Court Bans Down Syndrome Abortions — ‘No Absolute Right to Abortion’

In 2017, Ohio barred abortionists from killing unborn babies if he or she knows that the pregnant woman is seeking an abortion based on a test or diagnosis that indicates Down syndrome, or whether the woman has any other reason to believe her unborn baby has Down syndrome.

When such measures become law, abortion advocates start filing lawsuits. As a result, a lower court issued an injunction against the law. But the U.S. Court of Appeals for the Sixth Circuit this week upheld the law by a vote of 9-7.

Delivering the court’s opinion, Judge Alice Batchelder said, “There is no absolute or per se right to an abortion based on the stage of the pregnancy…In our view, the effect of H.B. 214 on this woman is to deny her the doctor of her choosing when, and only when, that doctor of her choosing is a doctor who knows that her reason for the abortion is because she does not want a child with Down syndrome.”

In a concurring opinion, Judge Richard Griffin said he wrote separately “to emphasize Ohio’s compelling state interest in prohibiting its physicians from knowingly engaging in the practice of eugenics.”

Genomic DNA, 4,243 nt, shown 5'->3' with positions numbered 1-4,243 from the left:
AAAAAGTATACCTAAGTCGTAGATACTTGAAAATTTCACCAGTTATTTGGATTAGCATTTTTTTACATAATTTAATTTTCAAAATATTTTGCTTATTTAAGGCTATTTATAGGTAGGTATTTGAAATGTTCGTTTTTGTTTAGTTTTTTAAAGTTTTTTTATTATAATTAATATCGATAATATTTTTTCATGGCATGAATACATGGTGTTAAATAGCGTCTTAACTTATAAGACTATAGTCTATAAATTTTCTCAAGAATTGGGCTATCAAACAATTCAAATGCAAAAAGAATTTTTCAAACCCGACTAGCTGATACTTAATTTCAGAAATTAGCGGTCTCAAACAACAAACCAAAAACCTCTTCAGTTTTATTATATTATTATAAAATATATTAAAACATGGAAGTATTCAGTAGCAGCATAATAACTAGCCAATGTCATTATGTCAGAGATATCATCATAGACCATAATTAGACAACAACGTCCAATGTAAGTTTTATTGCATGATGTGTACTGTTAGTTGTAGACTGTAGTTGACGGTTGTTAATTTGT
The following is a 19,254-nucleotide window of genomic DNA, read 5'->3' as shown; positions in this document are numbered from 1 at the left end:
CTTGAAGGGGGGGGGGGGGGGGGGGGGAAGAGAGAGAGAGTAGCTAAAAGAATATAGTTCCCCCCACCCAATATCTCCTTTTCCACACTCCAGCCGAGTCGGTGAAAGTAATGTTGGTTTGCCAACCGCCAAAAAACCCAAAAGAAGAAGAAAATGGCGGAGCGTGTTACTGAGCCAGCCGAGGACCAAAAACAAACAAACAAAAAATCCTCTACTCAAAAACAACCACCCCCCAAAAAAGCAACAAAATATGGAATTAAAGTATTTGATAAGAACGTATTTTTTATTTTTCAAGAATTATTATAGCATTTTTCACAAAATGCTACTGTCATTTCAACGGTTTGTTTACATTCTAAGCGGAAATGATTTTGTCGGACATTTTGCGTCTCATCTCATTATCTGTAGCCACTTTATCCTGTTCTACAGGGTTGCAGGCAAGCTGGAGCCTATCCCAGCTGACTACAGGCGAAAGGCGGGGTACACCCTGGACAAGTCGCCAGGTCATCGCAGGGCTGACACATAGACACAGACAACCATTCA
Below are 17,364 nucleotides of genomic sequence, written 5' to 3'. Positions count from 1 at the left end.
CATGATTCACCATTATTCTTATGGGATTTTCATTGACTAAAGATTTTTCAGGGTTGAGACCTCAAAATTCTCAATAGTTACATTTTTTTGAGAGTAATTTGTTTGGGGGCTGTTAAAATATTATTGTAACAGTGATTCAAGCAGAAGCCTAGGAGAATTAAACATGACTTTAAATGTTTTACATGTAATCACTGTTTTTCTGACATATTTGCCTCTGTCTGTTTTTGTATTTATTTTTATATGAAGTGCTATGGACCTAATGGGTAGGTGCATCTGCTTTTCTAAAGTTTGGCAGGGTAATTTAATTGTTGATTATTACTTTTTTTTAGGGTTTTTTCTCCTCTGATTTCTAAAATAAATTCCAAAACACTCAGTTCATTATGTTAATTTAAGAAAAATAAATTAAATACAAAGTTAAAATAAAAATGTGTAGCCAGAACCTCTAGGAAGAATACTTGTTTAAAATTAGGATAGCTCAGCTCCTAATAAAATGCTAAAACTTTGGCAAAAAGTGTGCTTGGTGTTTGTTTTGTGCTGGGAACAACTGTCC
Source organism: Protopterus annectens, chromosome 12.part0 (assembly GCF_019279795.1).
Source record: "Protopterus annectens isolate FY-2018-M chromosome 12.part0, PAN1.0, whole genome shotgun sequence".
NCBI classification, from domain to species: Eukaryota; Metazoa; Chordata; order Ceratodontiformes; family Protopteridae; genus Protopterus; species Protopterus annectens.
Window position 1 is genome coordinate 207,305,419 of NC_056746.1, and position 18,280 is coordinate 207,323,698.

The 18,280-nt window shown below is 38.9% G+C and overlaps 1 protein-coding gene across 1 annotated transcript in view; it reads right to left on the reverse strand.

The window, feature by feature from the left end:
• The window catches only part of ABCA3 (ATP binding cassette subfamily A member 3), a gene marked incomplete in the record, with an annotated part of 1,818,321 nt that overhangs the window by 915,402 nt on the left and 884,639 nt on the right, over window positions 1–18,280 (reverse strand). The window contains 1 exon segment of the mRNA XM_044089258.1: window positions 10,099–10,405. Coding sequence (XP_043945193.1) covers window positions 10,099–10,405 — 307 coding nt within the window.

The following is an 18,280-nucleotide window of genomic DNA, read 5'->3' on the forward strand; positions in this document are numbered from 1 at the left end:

Justice Clarence Thomas discussed eugenics in a 2019 Supreme Court case about a pro-life law in Indiana, contending that the government has a compelling interest in preventing abortion from becoming a tool of modern-day eugenics.

Justice Griffin echoed the sentiment. “Many think that eugenics ended with the horrors of the Holocaust. Unfortunately, it did not. The philosophy and the pure evil that motivated Hitler and Nazi Germany to murder millions of innocent lives continues today. Eugenics was the root of the Holocaust and is a motivation for many of the selective abortions that occur today.”

This decision is a victory for the pro-life movement. Abortion advocates will appeal the decision, and the U.S. Supreme Court might be dealing with abortion once again.

Photo credit: Rich Johnson (Creative Commons) – Some rights reserved

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